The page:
Business owners, water management officials and environmentalists gathered at the Franklin Lock in Alva Thursday.
The lock is one of many now opened by the Army Corps of Engineers in an effort to deal with rising water levels in Lake Okeechobee, but there are concerns that these water releases will have long-term effects on water quality and tourism.
The Corps began increasing water releases to combat rising water levels in Lake Okeechobee earlier this summer. The past few months have seen record rainfall and as of this week water levels are at 16 feet.
The water releases are now visible throughout a host of waterways east, west and south of the lake. Water under the Sanibel causeway, in the Caloosahatchee, and even near the beach is now brown.
Al Durrett, who owns Fish Tale Marina in Fort Myers Beach, said this doesn’t bode well for his business and the surrounding tourism industry.
I think the hotels and motels and those types of businesses the people that it’s really going to affect,” he said. “We count on so much business during the rainy season. People come to Florida hopefully for clean water, and right now we are not experiencing the cleanest water that we could have.”
Corps officials said their primary concern right now is to lower the lake levels to make sure the aging Herbert Hoover Dike surrounding it doesn’t leak. Officials have warned in the past, that a breach of that dike could lead to devastating floods.
In a conference call with reporters, Lt. Col. Thomas Greco said the Corps is preparing for persistent heavy rainfall.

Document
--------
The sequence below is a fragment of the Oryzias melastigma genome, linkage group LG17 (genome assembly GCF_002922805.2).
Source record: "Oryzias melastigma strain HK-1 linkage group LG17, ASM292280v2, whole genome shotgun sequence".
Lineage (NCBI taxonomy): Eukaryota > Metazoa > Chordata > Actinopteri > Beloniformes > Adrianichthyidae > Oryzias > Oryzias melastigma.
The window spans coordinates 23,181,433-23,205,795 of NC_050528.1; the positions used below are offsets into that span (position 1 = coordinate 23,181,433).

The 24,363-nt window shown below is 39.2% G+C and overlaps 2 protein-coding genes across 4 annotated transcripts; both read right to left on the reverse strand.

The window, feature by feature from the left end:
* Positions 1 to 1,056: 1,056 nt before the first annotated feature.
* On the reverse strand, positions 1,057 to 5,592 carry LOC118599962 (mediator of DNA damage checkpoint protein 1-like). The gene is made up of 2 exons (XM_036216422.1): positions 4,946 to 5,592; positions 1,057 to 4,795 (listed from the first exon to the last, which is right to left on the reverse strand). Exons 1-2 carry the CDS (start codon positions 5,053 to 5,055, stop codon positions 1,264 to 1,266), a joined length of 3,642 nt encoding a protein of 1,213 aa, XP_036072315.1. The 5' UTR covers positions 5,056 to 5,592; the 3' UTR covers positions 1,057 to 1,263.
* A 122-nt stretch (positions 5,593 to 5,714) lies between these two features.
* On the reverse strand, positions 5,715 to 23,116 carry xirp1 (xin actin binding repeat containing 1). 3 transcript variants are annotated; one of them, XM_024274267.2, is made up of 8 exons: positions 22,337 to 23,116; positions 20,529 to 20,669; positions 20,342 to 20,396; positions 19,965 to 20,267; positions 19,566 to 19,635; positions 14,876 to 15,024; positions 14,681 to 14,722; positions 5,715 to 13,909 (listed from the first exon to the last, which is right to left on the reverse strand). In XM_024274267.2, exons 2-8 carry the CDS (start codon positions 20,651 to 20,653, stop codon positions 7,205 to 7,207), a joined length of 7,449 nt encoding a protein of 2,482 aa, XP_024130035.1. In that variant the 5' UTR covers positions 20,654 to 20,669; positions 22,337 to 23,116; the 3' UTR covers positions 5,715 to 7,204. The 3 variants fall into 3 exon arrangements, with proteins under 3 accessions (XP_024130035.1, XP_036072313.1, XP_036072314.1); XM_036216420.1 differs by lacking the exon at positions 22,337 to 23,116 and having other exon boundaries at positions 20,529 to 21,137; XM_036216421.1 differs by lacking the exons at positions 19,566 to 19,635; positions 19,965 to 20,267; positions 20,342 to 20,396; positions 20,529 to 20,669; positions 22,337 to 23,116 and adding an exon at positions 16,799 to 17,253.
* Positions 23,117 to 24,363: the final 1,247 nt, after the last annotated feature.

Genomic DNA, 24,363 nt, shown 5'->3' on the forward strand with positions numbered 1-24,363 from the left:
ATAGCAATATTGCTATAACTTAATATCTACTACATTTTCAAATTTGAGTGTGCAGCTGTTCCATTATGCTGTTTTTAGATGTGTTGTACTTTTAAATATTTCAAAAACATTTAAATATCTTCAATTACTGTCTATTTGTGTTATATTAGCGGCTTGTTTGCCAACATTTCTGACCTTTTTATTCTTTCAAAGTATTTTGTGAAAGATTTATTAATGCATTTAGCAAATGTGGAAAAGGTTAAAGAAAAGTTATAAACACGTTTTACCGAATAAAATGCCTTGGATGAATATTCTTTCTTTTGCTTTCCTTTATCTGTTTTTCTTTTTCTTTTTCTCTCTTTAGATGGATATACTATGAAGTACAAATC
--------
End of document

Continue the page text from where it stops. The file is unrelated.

“We are taking that very seriously and again implementing the measures that we can to lower those lake stages, but at the same time monitor Herbert Hoover dike to ensure that we provide the maximum safety to those communities surrounding the lake,” he said.
However, managing water levels through water releases concerns environmentalists and nearby residents who said it’s deteriorating the water quality of estuaries east and west of the lake.
Greco said on the conference call that a lot of the dark water is also from runoff in nearby basins.
However, Thomas Van Lent, the senior scientist at the Everglades Foundation, said the ongoing releases from Lake Okeechobee will eventually pollute the water even more than runoff.
“The nutrient contents that are nitrogen and phosphorus are much higher than the surrounding basin-- especially in nitrogen,” he said. “So, as this becomes more estuarine we will start to see the effect of that. So, I don’t think we have even seen the real onset of the most serious water quality effects.”
Van Lent said residents and local businesses can also expect blue-green algal blooms in the future—on top of already brown water. In fact, a green bloom is already visible in the Franklin lock.
Van Lent said, unfortunately, there are only long-term solutions to this problem.
“We did not get here over night, and we are not going to find the solution overnight,” he said. “It’s going to take fixing both the quantity of the water and see if we can re-plumb the project to make it function more like the way it did before we built all this infrastructure. We got to find ways of cleaning up this water both that is coming into the lake and the water that is coming from the local basin-- from the people that live here.”
The state and federal government are spending billions together to restore the historic flow of water south into the Everglades. Once that is completed years from now, water from the lake can flow south instead of into the estuaries.
Until then, there are water management plans kicking around Capitol Hill that will help the state build reservoirs to store the excess water near Lake Okeechobee.
The Florida Legislature has also created a Select Committee on Indian River Lagoon and the Lake Okeechobee Basin. The committee meets August 22 and will discuss solutions for many of the problems associated with the lake’s water levels.